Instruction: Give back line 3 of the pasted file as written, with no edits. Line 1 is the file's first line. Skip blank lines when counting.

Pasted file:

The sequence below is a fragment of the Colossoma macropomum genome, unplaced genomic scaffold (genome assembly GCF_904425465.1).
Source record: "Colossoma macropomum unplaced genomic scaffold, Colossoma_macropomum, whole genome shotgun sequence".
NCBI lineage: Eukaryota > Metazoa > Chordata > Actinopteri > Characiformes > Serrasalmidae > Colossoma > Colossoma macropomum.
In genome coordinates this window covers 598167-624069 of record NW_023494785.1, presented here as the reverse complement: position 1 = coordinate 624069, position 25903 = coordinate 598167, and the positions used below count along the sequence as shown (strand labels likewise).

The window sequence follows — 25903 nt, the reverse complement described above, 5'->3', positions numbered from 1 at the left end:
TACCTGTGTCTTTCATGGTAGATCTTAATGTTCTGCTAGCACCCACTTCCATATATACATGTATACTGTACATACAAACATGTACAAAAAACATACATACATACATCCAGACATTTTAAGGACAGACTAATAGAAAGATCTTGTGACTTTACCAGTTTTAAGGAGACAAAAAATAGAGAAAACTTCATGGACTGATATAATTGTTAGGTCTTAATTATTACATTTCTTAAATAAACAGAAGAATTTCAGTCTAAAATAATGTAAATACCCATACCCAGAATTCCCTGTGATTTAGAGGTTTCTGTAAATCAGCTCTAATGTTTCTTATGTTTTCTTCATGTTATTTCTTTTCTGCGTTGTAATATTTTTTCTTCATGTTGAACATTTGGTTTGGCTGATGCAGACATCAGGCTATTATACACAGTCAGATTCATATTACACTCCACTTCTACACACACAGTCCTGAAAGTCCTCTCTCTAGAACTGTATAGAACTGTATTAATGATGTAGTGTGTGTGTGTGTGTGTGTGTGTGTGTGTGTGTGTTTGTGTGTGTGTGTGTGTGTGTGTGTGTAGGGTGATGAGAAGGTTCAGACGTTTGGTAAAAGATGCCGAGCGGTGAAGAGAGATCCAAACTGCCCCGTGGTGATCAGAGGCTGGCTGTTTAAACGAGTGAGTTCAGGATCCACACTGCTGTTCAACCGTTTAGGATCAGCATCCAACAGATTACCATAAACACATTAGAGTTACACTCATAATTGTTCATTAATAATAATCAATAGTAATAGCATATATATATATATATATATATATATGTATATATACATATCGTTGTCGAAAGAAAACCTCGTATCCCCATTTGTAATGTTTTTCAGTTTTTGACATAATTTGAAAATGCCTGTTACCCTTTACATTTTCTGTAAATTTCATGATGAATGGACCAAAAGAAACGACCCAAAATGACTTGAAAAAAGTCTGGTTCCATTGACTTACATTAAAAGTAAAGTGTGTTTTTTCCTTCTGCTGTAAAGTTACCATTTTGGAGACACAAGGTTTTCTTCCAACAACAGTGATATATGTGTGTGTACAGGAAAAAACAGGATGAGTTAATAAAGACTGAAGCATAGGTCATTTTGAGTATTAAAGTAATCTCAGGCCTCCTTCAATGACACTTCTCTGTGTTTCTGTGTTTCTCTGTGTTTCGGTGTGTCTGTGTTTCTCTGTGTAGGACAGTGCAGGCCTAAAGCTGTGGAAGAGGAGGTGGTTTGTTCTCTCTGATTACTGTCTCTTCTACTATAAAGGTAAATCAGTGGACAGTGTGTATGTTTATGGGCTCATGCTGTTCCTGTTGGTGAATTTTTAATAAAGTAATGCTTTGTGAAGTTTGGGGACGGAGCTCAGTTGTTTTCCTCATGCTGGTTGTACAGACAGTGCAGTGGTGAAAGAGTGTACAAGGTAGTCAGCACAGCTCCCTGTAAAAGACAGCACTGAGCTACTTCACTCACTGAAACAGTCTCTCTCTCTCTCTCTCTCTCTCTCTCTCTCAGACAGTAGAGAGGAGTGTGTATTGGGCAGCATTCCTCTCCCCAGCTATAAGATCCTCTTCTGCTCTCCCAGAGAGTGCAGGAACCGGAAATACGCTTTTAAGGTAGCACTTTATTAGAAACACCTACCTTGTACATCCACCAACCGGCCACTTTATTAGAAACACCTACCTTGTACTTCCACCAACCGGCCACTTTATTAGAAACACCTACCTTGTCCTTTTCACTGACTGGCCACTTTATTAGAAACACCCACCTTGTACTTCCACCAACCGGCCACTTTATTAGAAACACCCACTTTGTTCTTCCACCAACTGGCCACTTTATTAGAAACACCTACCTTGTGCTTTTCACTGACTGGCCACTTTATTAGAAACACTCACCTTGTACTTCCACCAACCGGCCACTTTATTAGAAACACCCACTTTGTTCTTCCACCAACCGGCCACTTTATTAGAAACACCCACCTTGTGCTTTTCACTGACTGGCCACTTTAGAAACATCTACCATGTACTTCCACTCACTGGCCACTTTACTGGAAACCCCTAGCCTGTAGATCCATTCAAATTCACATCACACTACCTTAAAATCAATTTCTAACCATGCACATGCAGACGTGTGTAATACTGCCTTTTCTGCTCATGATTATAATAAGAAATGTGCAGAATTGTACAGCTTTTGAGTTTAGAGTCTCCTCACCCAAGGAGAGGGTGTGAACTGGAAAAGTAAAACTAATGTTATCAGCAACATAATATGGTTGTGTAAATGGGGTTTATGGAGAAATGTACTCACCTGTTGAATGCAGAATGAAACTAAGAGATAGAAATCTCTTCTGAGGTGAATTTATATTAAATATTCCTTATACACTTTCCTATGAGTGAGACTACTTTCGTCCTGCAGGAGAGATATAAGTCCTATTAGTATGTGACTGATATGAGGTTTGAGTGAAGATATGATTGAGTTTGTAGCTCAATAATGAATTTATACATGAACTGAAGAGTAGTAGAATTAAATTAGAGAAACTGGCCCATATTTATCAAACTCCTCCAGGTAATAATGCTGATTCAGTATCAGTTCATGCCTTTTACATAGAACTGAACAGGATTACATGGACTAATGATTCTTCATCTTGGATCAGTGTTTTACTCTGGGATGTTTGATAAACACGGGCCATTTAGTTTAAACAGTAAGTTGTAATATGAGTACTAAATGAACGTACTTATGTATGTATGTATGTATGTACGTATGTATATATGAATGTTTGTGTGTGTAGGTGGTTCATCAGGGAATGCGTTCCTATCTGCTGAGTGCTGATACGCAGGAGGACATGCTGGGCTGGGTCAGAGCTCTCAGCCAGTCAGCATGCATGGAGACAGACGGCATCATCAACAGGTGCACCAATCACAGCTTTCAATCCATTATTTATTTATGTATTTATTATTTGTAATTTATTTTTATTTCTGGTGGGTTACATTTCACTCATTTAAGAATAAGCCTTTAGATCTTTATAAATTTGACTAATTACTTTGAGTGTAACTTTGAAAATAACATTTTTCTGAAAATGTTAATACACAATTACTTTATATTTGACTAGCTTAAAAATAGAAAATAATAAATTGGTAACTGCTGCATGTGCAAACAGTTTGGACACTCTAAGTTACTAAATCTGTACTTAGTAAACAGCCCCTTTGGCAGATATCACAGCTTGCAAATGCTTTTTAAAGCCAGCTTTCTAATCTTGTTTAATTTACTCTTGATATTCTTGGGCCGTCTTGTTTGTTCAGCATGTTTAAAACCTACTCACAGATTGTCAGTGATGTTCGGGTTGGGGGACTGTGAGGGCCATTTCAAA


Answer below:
NCBI lineage: Eukaryota > Metazoa > Chordata > Actinopteri > Characiformes > Serrasalmidae > Colossoma > Colossoma macropomum.